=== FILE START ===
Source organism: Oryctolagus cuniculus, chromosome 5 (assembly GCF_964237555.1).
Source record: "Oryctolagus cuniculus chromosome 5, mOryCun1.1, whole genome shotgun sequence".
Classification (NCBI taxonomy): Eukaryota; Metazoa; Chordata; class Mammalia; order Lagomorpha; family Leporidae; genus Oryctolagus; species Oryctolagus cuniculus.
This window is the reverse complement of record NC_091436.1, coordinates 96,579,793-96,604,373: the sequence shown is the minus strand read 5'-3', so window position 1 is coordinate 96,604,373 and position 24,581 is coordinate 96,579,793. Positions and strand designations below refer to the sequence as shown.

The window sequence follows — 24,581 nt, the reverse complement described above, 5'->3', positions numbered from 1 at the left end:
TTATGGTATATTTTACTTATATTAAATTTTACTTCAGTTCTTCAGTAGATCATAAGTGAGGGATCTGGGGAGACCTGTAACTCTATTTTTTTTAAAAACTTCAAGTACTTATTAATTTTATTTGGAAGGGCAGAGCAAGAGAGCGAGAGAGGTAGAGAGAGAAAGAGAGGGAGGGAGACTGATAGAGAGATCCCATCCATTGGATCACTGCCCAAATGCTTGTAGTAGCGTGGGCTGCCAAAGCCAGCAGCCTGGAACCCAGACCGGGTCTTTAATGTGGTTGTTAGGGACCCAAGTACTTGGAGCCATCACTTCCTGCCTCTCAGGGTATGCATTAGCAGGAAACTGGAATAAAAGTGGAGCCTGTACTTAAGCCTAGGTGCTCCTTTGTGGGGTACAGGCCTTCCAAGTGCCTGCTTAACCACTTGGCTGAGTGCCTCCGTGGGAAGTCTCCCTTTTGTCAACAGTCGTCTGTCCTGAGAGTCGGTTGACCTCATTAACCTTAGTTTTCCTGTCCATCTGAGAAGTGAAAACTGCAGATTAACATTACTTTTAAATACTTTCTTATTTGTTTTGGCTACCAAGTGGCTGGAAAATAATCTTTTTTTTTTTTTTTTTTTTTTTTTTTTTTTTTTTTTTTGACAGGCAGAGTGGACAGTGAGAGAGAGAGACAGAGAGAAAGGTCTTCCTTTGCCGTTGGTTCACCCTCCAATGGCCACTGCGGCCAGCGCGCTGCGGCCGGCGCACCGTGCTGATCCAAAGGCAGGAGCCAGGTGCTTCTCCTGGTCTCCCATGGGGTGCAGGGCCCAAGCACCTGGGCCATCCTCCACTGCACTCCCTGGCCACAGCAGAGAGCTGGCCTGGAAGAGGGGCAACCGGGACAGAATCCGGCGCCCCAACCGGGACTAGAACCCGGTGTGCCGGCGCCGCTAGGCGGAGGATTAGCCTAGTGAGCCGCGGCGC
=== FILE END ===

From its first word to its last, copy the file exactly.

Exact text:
Source organism: Oryctolagus cuniculus, chromosome 5 (assembly GCF_964237555.1).
Source record: "Oryctolagus cuniculus chromosome 5, mOryCun1.1, whole genome shotgun sequence".
Classification (NCBI taxonomy): Eukaryota; Metazoa; Chordata; class Mammalia; order Lagomorpha; family Leporidae; genus Oryctolagus; species Oryctolagus cuniculus.
This window is the reverse complement of record NC_091436.1, coordinates 96,579,793-96,604,373: the sequence shown is the minus strand read 5'-3', so window position 1 is coordinate 96,604,373 and position 24,581 is coordinate 96,579,793. Positions and strand designations below refer to the sequence as shown.

The window sequence follows — 24,581 nt, the reverse complement described above, 5'->3', positions numbered from 1 at the left end:
TTATGGTATATTTTACTTATATTAAATTTTACTTCAGTTCTTCAGTAGATCATAAGTGAGGGATCTGGGGAGACCTGTAACTCTATTTTTTTTAAAAACTTCAAGTACTTATTAATTTTATTTGGAAGGGCAGAGCAAGAGAGCGAGAGAGGTAGAGAGAGAAAGAGAGGGAGGGAGACTGATAGAGAGATCCCATCCATTGGATCACTGCCCAAATGCTTGTAGTAGCGTGGGCTGCCAAAGCCAGCAGCCTGGAACCCAGACCGGGTCTTTAATGTGGTTGTTAGGGACCCAAGTACTTGGAGCCATCACTTCCTGCCTCTCAGGGTATGCATTAGCAGGAAACTGGAATAAAAGTGGAGCCTGTACTTAAGCCTAGGTGCTCCTTTGTGGGGTACAGGCCTTCCAAGTGCCTGCTTAACCACTTGGCTGAGTGCCTCCGTGGGAAGTCTCCCTTTTGTCAACAGTCGTCTGTCCTGAGAGTCGGTTGACCTCATTAACCTTAGTTTTCCTGTCCATCTGAGAAGTGAAAACTGCAGATTAACATTACTTTTAAATACTTTCTTATTTGTTTTGGCTACCAAGTGGCTGGAAAATAATCTTTTTTTTTTTTTTTTTTTTTTTTTTTTTTTTTTTTTTTGACAGGCAGAGTGGACAGTGAGAGAGAGAGACAGAGAGAAAGGTCTTCCTTTGCCGTTGGTTCACCCTCCAATGGCCACTGCGGCCAGCGCGCTGCGGCCGGCGCACCGTGCTGATCCAAAGGCAGGAGCCAGGTGCTTCTCCTGGTCTCCCATGGGGTGCAGGGCCCAAGCACCTGGGCCATCCTCCACTGCACTCCCTGGCCACAGCAGAGAGCTGGCCTGGAAGAGGGGCAACCGGGACAGAATCCGGCGCCCCAACCGGGACTAGAACCCGGTGTGCCGGCGCCGCTAGGCGGAGGATTAGCCTAGTGAGCCGCGGCGC